Owning a car for many Ethiopians – even those with ready cash to spend in one of the world’s fastest-growing economies – remains a pipe dream.
“I have been saving for nearly four years now, and I still can’t afford to buy even the cheapest vehicle here,” a frustrated Girma Desalegn tells me.
He has been shopping around for a whole week in capital, Addis Ababa, and has still not found an affordable car.
He is looking to buy a second-hand car imported from the Gulf states or Europe – but even they are prohibitively expensive because the government classifies cars as luxury goods.
This means even if a vehicle is second hand, it will be hit with import taxes of up to 300%.
“I have a budget of $15,000 (£12,300) and had expected that with that I could buy a decent family car.
“I don’t want to buy the Toyota Vitz,” he says pointing to a row of small hatchbacks that have now become popular on Ethiopian roads.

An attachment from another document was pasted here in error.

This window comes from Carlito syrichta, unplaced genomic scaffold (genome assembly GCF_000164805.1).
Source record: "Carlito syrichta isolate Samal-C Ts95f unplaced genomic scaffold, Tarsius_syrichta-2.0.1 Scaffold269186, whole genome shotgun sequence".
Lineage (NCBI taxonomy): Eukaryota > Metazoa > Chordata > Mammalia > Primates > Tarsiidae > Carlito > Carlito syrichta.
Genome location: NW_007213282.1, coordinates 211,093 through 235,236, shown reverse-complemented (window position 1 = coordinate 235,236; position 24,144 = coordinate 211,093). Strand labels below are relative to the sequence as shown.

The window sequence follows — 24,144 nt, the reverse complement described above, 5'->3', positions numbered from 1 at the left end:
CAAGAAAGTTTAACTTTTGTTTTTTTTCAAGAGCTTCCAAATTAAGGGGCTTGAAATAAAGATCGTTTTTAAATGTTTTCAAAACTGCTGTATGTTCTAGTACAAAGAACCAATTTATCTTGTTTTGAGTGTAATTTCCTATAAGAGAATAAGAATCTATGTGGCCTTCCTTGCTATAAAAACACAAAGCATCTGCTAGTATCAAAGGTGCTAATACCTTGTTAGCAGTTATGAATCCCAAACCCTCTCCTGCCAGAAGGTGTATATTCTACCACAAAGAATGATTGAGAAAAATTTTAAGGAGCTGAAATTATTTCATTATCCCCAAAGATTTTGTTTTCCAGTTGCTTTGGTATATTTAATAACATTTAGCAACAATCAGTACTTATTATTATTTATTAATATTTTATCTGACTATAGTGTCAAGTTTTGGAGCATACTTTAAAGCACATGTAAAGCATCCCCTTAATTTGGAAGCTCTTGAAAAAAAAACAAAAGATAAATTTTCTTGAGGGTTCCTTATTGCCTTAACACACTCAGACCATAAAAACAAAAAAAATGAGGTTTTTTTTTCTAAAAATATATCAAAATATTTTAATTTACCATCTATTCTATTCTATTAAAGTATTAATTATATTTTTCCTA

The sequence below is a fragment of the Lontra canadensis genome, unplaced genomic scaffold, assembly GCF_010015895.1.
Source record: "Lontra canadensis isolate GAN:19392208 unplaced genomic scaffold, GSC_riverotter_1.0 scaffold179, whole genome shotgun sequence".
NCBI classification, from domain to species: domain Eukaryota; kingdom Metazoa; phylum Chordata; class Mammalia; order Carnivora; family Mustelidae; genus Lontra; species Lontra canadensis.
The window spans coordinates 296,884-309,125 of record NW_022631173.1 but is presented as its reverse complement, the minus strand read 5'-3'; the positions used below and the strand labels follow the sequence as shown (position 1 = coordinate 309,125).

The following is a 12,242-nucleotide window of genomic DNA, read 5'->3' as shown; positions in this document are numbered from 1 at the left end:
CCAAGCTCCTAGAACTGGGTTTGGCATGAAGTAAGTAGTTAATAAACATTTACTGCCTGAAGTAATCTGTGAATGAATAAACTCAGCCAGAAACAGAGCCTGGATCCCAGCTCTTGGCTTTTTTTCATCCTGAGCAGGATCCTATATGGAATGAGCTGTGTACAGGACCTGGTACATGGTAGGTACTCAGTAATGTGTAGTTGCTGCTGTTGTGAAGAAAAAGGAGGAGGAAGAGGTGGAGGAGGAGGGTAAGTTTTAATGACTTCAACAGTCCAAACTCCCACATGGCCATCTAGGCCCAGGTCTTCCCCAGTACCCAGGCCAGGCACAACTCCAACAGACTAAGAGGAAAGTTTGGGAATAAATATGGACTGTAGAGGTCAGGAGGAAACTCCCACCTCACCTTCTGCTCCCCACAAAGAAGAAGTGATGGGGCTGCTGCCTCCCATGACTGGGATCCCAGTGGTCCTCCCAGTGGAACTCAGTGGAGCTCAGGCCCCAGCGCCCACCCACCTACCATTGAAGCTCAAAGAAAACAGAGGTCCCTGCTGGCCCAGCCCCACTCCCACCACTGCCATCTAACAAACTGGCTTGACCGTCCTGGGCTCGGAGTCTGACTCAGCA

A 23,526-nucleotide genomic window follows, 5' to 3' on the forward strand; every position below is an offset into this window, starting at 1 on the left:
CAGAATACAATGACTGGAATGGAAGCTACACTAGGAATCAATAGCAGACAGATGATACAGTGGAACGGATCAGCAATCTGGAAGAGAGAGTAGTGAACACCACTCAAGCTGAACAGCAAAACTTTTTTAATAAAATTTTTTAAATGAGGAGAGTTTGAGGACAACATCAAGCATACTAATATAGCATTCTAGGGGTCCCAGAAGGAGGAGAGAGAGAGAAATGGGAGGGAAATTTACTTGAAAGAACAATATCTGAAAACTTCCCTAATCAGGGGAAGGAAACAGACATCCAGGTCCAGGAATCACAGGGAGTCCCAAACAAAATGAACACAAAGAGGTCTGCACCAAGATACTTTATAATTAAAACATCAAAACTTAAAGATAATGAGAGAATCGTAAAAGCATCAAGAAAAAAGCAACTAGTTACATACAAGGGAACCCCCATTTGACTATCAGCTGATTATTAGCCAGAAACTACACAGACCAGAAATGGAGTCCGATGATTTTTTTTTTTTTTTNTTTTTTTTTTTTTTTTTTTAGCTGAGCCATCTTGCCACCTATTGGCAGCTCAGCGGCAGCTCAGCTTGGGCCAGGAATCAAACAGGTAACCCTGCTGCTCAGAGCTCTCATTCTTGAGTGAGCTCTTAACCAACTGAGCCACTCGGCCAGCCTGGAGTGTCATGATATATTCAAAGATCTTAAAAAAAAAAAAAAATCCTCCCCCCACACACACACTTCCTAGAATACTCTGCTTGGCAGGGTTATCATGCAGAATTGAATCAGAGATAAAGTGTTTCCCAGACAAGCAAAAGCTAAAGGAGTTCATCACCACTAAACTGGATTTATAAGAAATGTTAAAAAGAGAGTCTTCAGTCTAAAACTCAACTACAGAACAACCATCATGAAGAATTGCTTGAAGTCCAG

These cost about $16,000 in Ethiopia; in neighbouring Kenya the same car costs not more than $8,000.
It seems little wonder that Ethiopia has the world’s lowest rate of car ownership, with only two cars per 1,000 inhabitants, according to a 2014 Deloitte report.
Henok Demessew, who has been running a car import and sales business in the capital, blames taxation.
“If it was not for that, we would have been able to import better cars either from Europe or America. But in order to make any profits we have to sell cars at such high prices.
“On top of the cost of shipping the cars from say from Dubai via Djibouti, we have to deal with multiple taxes to the government, making this one of the toughest businesses to be in, even though it’s seen as lucrative.”
Tax breaks for local plants
The Ethiopian Revenues and Customs Authority says both commercial and private vehicles imported into the country can be subjected to five different types of taxes.
However, despite the heavy tax burden there is a rise in the numbers of car imports.
In 2016, government records show that 110,000 cars were imported to Ethiopia, an increase of more than 50% on the previous two years.